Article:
For Nerstrand artist Curtis Ingvoldstad, woodcarving has been a career for more than a decade.
One of his recent projects — a hand-carved drum — has garnered national attention and become a symbol for the Minnesota Vikings at U.S. Bank Stadium.
Ingvoldstad, who carved the drum three years ago, hopes it serves as an example of what Minnesota artists can accomplish.
Skol Drum Line member Jay Matuzak called Ingvoldstad in April 2016 to invite him to design and carve the drum to be used before the gjallarhorn sounds just before game time. The drum also serves as a way to fire fans up during Vikings home games.
“He just called me and said, ‘I just saw these high school kids on YouTube make a drum, this big drum on YouTube,’” Ingvoldstad said.
Ingvoldstad later had River City Builders construct a barrel with 4-inch thick staves. Local company CGI Industrial made a 6-foot diameter metal band for the drum.
“The technical specifications for that, are, just for me, outstanding,” Ingvoldstad said.
The cart for the approximately 1,800-pound drum had to fit through freight elevators and double-doors, so it had to be rotated 360 degrees on an axis. There are exterior rings on the top and bottom.
A delay in getting white pine for the drum forced builders to turn to another source and the project was delayed until well into the 2016 season. The first game it was used was before the Nov. 7, 2016 game against the Detroit Lions.
“When we got the materials, within 2½ weeks it was in the stadium finished,” Ingvoldstad said.
Despite the delay, Ingvoldstad carved two dragons fighting each other on each section. On one axis, where the drum comes together with a rod, are Viking ships. The logos of the three other teams in the NFC North — the Packers, Bears and Lions — are carved into the drum as well.
To Ingvoldstad, the drum sounds thunderous, something people would use to storm a castle. He intended for the drum to look old and worn to symbolize its intended use.
“It was better than I thought it would be,” Ingvoldstad said.
Someday, he'd like to play the drum before a game.
Minnesota Vikings Entertainment Manager and Associate Producer Darius Smith said the team appreciates the work Ingvoldstad did as a Minnesota artist on the drum, incorporating the Nordic elements.
“It’s always going to be a mainstay with us,” he said.
The Vikings' Skol chant the drum is used in takes place to energize fans before the gjallarhorn is sounded prior to kickoff. The Icelandic national soccer team gifted the team the chant in 2016 after using it in the country’s run in a European soccer tournament.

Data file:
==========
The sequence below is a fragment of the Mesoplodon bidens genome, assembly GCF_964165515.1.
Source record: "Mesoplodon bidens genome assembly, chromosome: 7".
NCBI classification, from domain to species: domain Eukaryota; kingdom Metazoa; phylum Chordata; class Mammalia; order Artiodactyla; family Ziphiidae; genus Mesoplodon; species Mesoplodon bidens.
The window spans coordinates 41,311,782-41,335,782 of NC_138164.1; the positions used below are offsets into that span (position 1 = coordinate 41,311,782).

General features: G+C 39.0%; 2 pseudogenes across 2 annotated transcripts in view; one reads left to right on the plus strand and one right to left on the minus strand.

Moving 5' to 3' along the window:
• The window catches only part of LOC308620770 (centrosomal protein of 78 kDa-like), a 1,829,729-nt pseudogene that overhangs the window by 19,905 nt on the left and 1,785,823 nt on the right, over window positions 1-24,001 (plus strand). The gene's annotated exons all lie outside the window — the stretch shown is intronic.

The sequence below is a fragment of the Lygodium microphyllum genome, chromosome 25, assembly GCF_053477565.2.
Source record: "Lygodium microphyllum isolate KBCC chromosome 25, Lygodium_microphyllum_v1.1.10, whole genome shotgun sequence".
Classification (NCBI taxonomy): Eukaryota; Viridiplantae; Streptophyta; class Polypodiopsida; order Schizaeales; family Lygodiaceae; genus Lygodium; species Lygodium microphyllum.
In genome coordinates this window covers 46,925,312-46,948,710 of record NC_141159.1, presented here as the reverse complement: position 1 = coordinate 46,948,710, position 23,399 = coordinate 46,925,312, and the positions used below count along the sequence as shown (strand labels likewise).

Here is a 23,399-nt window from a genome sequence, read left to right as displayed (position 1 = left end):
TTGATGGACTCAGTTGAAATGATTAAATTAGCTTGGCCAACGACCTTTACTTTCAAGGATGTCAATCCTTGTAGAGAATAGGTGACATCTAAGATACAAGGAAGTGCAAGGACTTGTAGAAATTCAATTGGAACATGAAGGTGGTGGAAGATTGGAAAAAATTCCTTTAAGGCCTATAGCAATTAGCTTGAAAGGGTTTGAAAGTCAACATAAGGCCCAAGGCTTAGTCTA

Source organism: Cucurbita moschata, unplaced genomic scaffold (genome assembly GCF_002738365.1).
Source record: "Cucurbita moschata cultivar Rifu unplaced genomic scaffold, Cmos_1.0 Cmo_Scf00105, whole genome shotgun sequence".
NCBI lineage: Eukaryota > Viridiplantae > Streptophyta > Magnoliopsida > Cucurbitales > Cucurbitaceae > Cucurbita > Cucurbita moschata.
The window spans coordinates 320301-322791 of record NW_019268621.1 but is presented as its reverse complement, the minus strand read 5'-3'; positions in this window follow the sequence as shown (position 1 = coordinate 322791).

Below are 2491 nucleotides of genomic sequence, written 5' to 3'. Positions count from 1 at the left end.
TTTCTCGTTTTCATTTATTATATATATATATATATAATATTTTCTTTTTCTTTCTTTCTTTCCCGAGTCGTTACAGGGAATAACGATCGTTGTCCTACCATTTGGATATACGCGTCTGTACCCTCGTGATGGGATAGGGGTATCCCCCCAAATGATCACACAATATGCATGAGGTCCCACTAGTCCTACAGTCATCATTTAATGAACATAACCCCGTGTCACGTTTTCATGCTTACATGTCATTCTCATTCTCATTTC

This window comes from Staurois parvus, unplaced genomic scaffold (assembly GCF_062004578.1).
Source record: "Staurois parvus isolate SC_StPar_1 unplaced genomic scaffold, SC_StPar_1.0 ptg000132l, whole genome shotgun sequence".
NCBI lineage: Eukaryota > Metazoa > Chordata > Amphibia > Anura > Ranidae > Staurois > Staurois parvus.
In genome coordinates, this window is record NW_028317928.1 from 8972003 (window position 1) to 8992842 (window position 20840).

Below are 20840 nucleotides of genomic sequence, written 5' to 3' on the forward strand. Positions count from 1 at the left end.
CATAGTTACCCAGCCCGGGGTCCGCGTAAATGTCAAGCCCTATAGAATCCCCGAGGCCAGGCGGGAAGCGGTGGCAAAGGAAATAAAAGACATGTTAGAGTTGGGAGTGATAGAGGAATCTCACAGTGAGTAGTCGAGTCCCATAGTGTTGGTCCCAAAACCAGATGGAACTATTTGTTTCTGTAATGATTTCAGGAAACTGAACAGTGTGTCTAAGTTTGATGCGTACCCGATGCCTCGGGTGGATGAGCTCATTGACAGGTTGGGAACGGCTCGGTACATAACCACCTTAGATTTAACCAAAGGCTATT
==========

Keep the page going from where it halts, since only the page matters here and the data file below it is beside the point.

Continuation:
To Smith, the drum is a unifying moment for Viking fans around the world and has added to the pageantry of the gjallarhorn.
To Ingvoldstad, realism was not the most important part of the project.
“Balance is really what you want,” he said. “Realism and everything else is fine, but balance and composition and all of these things that people read are way more important than your expectation of the details.”
Woodcarving earns Ingvoldstad awards, a career
During a brief foray into architecture, Involdstad realized he couldn't draw well enough technically, and entered into video production for approximately 10 years. During this time, he did everything from directing, motion graphic work, camerawork and production for a home shopping network and a cable access network along with shooting video for cities in the north metro. Ingvoldstad, who has an art degree, then realized sculpting was what he wanted to do. Today, he can carve a perched eagle in 30 minutes using large chainsaws.
“I liked the quickness of it and how ready to go it was,” he said.
He started full-time carving work in 2007 and has done jobs for large organizations such as Red Bull, Craftsman Tools, the Ordway Theater, the Minnesota Wild and Bemidji State University.
“I’ve just been very passionate in bringing art to people, and so I always said 'Yes,' and tried to fulfill pretty much anything I can as far as that goes, so I have gotten a lot of opportunities because of that,” Ingvoldstad said.
He nabbed second in the U.S. Open Chainsaw Sculpture Competition, and swept the awards in the annual Wood, Wine and Blues in Storm Lake, Iowa. The field included artists from the U.S., Japan, Austria, Germany and Australia who had 26 hours in 3½ days to complete their work. He also finished 14th out of 69 carvers at what was then Japan’s largest competition of its type.
Most art Ingvoldstad makes is commissioned. To him, the most important part of his work is the impact it has on others.
“It’s the inspiration that other people find in it,” he said. “Being able to make something that adds to somebody else’s life in a way that we really just don’t even have to speak about. They just love something.”
To him, carving art that customers like is the most important part of his job.
“Being an artist is not just about what I want, it’s about a service, like plumbing or anything,” Ingvoldstad said. “It’s making something that somebody needs or inspires them, that’s the goal. When it happened on that level, I was so happy.”
“I want people to understand that the process that I am going through is to make my best piece of work every time that I think is appropriate for whatever situation it is going into.”